Roger Federer has played the fewest matches against the two, and has a losing head-to-head record against both Rafael Nadal and Novak Djokovic. All in all, the Swiss has played 90 matches and has won 39 of those with a 43.3% win rate. In finals, Federer gets worse with a 37.2% winning rate, winning 16 of 43 matches.
Splitting up by surface, Federer has won 29 out of the 58 matches (50% win) on hardcourt, four of the eight (50% win) in grass, and a mere six out of 24 (25% win) on clay.
Verdict: This is a win for Djokovic, seeing as how he has a better H2H record against both of his competitors. A case can be made for Nadal, in that he enjoys a much bigger lead against Federer than Djokovic does. Moreover, the gap between them is just two, and so Nadal has the bigger win percentage. But considering direct H2H, the answer is clearly Djokovic.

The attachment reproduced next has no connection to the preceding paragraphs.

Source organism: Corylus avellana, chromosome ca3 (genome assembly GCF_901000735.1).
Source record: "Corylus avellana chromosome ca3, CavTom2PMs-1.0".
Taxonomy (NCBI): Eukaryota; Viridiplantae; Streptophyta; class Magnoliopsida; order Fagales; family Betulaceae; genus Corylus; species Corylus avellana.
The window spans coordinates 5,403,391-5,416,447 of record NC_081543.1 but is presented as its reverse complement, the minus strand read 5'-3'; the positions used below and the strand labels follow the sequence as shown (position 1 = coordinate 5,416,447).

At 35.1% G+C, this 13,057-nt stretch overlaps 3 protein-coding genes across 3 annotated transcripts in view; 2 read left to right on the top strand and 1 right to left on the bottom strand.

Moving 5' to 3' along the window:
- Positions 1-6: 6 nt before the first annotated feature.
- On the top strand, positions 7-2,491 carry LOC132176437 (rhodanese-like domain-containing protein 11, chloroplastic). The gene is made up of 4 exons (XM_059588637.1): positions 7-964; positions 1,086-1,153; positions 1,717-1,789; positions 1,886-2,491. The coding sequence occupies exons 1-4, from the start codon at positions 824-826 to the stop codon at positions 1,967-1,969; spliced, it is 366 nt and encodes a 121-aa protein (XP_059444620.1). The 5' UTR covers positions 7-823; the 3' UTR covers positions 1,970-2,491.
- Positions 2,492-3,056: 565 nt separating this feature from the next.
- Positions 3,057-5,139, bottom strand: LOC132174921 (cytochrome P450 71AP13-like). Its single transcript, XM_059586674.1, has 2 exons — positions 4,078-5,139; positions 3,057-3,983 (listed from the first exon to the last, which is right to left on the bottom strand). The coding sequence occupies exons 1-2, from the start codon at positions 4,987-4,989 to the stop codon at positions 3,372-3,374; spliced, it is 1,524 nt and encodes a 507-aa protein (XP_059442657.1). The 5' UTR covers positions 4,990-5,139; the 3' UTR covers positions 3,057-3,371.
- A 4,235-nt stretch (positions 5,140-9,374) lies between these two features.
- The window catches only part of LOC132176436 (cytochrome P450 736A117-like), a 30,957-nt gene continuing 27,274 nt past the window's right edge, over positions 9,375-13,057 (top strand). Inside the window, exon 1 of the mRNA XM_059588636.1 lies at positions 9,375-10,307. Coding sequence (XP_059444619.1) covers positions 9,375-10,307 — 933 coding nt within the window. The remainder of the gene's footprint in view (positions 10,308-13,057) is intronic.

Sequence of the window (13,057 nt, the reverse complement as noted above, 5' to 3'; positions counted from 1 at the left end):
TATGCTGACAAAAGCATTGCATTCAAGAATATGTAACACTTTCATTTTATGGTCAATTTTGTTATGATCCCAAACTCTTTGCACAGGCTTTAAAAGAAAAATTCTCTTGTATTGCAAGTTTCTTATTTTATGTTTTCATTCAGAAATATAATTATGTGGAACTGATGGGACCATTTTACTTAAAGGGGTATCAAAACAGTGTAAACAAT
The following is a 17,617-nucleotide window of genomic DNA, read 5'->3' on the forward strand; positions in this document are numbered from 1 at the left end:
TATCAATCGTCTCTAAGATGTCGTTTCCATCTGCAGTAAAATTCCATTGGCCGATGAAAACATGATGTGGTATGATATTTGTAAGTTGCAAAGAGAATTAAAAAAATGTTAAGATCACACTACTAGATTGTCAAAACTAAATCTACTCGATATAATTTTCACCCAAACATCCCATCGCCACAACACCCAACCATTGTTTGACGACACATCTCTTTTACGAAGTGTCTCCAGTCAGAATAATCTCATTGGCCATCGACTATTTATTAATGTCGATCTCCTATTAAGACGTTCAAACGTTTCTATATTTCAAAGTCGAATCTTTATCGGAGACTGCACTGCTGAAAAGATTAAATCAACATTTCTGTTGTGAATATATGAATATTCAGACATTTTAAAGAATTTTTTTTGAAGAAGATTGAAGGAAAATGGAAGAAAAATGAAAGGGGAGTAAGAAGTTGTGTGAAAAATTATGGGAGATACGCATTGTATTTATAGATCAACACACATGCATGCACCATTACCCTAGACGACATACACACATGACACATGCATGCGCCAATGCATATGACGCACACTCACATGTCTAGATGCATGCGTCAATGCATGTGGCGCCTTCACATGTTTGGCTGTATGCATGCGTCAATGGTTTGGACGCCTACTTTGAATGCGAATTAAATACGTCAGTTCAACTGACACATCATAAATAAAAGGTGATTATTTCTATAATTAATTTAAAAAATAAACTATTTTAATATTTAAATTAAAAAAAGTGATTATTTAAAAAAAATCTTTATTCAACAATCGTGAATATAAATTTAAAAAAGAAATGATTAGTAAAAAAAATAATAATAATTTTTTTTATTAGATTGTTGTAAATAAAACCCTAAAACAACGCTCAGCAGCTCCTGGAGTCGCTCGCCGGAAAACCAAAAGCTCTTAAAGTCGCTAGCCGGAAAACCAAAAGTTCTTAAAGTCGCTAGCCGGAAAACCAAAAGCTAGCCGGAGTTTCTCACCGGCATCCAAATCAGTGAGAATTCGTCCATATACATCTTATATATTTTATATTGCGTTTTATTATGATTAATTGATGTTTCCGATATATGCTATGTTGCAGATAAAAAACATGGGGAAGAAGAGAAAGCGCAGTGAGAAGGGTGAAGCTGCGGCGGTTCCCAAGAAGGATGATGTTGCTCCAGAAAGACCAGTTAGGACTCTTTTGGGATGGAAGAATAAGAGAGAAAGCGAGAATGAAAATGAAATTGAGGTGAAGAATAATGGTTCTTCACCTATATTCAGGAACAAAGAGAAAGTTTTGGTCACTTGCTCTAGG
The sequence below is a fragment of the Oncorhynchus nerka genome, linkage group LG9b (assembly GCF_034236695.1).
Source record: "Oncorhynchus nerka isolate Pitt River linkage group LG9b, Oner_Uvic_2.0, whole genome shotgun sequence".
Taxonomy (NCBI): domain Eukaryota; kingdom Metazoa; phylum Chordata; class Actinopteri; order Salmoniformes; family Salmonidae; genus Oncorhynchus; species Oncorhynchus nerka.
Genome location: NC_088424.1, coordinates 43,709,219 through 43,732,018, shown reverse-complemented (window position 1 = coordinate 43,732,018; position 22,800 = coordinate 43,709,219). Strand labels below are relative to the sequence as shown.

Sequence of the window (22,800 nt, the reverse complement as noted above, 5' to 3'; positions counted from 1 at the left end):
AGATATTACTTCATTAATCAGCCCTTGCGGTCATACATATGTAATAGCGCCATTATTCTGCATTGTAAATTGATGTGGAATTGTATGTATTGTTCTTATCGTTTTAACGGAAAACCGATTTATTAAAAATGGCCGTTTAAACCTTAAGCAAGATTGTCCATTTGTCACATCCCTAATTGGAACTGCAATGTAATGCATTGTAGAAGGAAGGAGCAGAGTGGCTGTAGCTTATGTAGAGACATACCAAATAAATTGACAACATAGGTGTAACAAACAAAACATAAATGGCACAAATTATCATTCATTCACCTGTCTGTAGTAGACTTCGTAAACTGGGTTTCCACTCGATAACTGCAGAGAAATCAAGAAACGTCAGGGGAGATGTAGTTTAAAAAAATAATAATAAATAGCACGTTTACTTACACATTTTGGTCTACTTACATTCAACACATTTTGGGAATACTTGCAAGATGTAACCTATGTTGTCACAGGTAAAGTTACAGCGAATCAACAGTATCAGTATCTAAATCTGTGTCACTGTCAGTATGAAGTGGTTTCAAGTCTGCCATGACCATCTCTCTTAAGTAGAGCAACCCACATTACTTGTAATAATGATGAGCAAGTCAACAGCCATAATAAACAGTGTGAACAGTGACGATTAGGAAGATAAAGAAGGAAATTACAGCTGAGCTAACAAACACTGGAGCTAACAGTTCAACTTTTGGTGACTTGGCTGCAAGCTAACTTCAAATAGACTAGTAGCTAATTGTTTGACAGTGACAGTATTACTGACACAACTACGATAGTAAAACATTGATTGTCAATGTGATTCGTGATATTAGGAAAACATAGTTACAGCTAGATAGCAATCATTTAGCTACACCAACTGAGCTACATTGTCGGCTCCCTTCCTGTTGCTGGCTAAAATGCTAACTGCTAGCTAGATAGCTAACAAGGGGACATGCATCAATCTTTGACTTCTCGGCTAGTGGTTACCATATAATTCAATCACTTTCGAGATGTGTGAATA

Novak Djokovic has spent the most weeks as World No. 1, with 330 weeks (and counting) at the top. Roger Federer meanwhile has been No. 1 for 310 weeks and Rafael Nadal for 209 weeks.
But if expanded to their presence in the top 3 of the rankings, Federer has been there for 750 weeks as against Nadal's 653 and Djokovic's 622. If further expanded to top 10, Federer once again has the lead; he has been hung in there for an unbelievable 956 weeks, while Nadal and Djokovic have been there for 826 and 691 weeks respectively.
In terms of year-end ranking, Novak Djokovic has ended six years as the No. 1 player in the world and Roger Federer and Rafael Nadal have ended five years each. Federer, however, has ended 15 years as a top 3 player, while Nadal and Djokovic have done it for 13 years each.